ninth symphony films - movie reviews


DIRECTOR  -  clint eastwood

RATED  -  pg-13

GENRE  -  drama

LENGTH  -  132 minutes

RELEASED  -  15 december 2004

DISTRIBUTOR  -  warner bros.

OFFICIAL SITE  -  million dollar baby

ESTIMATED BUDGET  -  $30,000,000
million dollar baby - a shot from the film


buy the dvd from million dollar baby at

buy the dvd from million dollar baby at

a hardened trainer-cum-manager works with a determined woman in her attempt to establish herself as a boxer.

ashley judd was also considered for the part of maggie.


picture from million dollar baby

picture from million dollar baby

picture from million dollar baby


two out of four possible stars

After depressing the movie-going public with the harsh 2003 film, Mystic River, Clint Eastwood steps further into the darkness with his latest difficult cinematic offering, the boxing drama Million Dollar Baby. As was the case in Mystic, the lead performances are strong ones, though some of the supporting actors suffer from lack of character development (namely Morgan Freeman). It might be harsh to suggest that Freeman is wasted in his role, but his appearance in the film certainly could have carried more weight.

So it is perhaps fortunate that lead actress Hilary Swank can dominate the screen in any role she decides to takes on. But Swank must push hard in this film because Paul Haggis's screenplay doesn't allow the actors any really juicy dialogue, and much of the film's intensity must come from the physical performances more than what anyone says. And there are moments when the screenplay seems to call for a bit of comedic banter, but the dialogue seems to feel more bitter than it should.

The antagonistic relationship between Clint Eastwood's hardened boxing trainer, "Frankie Dunn," and his long-time assistant "Eddie Dupris," played by Morgan Freeman, is nicely complicated, but unnecessarily simplified by an overabundance of squinty looks and hard stares. Eastwood's verbal growl is practiced and gritty, but how valuable is his performance if the substance behind it sometimes falls flat? And what type of errors would a screenwriter need to make to push Morgan Freeman's performance into the banal?

It's amazing, but unfortunately completely true, that Freeman's beautiful voice and diction becomes something less and less worth paying attention to as this difficult film wears on. It's often been said that one could listen to Freeman "read the phonebook" and it would be an interesting experience. Certain actors who possess golden voices seem to charm audiences with whatever they say, but the dialogue of Million Dollar Baby falls so flat that even Freeman's voice can't overcome the lack of interesting discourse.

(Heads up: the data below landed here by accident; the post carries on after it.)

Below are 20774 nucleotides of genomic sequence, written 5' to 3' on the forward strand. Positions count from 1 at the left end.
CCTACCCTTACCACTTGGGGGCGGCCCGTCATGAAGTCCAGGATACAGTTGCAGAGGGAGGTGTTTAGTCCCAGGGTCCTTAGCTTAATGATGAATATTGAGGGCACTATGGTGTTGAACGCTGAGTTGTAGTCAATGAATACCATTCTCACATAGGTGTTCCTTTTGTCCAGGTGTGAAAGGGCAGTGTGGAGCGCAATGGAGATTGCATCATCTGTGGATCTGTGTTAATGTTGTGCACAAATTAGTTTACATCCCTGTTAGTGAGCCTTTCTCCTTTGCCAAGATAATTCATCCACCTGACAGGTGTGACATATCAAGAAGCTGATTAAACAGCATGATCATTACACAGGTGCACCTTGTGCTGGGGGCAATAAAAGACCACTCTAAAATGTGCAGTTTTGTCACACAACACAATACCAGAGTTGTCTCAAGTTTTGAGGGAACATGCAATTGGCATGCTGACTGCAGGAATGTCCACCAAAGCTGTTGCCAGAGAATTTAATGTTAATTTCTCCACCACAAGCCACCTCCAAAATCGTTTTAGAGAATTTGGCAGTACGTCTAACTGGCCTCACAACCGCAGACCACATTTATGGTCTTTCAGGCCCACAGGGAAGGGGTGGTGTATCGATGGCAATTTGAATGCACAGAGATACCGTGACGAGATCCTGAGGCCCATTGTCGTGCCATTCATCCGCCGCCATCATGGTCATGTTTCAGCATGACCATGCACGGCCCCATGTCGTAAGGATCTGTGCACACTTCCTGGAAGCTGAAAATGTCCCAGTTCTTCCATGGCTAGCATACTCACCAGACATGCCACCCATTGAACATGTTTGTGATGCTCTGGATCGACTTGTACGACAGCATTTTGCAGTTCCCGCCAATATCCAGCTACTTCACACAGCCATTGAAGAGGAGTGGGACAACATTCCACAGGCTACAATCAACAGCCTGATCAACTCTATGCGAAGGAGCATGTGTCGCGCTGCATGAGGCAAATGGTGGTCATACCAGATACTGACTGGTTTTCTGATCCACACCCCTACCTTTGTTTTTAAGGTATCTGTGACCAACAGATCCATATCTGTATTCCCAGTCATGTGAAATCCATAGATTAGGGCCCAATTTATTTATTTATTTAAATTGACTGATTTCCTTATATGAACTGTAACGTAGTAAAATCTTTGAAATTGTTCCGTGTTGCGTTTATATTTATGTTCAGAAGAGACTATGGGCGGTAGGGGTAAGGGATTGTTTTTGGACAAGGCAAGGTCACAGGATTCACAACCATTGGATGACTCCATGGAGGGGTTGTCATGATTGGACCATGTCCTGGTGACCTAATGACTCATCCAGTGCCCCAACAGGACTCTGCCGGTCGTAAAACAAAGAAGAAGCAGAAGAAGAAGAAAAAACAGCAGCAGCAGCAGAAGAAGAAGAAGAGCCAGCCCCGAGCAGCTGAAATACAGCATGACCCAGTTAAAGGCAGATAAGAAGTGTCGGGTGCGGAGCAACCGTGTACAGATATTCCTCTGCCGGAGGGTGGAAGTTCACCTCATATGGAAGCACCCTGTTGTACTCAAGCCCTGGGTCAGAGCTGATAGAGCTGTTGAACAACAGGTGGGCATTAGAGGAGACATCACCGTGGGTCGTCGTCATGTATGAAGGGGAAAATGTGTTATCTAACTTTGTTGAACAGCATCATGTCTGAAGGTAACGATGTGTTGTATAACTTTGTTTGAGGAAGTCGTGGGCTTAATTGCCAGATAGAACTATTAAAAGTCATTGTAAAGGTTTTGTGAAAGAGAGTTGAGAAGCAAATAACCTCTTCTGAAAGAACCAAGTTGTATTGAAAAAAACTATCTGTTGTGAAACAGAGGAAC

And if Morgan Freeman's vocal talents are wasted, Clint Eastwood's talent for comedy and intensity are muddled, one can only imagine the difficulties Hilary Swank would have had in making an impression on the audience since she carries many years less acting experience than her venerated co-stars. It is probably fortunate that much of Swank's performance is spent in the physicality of boxing mode and that she's able to push her physical presence into something emotionally gripping.

A dark and unforgiving film regarding content, the movie is also a difficult piece of art to look at with the dark and dirty locations and the dim lighting present in most of the interiors. From Frankie Dunn's dusty boxing gym to the poorly appointed room where Morgan Freeman's character bunks up when he's not working, there's a layer of suffocating dankness that does its best to add a visual weight around the necks of a group of hardened characters. It wasn't enough that the screenwriter would make the lives of these characters as difficult as possible. It seemed necessary to make the emotional and the physical aspects severely difficult as well.

And it's possible that the creation of this difficult environment was created with the expressed purpose of making a film "worthy" of talented actors and their Oscar chase. A film made with the idea that it would create good professional buzz for its actors and critical acclaim for its producers, writers, and other above-the-line talent. And while endeavors such as these might produce the adoration of the critics, it's a good idea to warn one's audience of the emotional slap or two they'll receive when they view a film like this. It's a difficult journey for the actors and the audience.

Million Dollar Baby is a film that tries to pack and emotional punch (let's just pull out all the stops here regarding puns, shall we?), but succeeds more in beating down the senses and emotions of its audience. As in his equally dark Mystic River, this film leaves you with a heavy heart, though Million has a more difficult task since the screenplay is not a strong one (Mystic might have been a difficult film to watch, but the character interaction was consistently strong). Hilary Swank's lead performance is strong professionally and physically, though she and her co-stars are underserved by a weak screenplay.

Review by Kelsey Wyatt.

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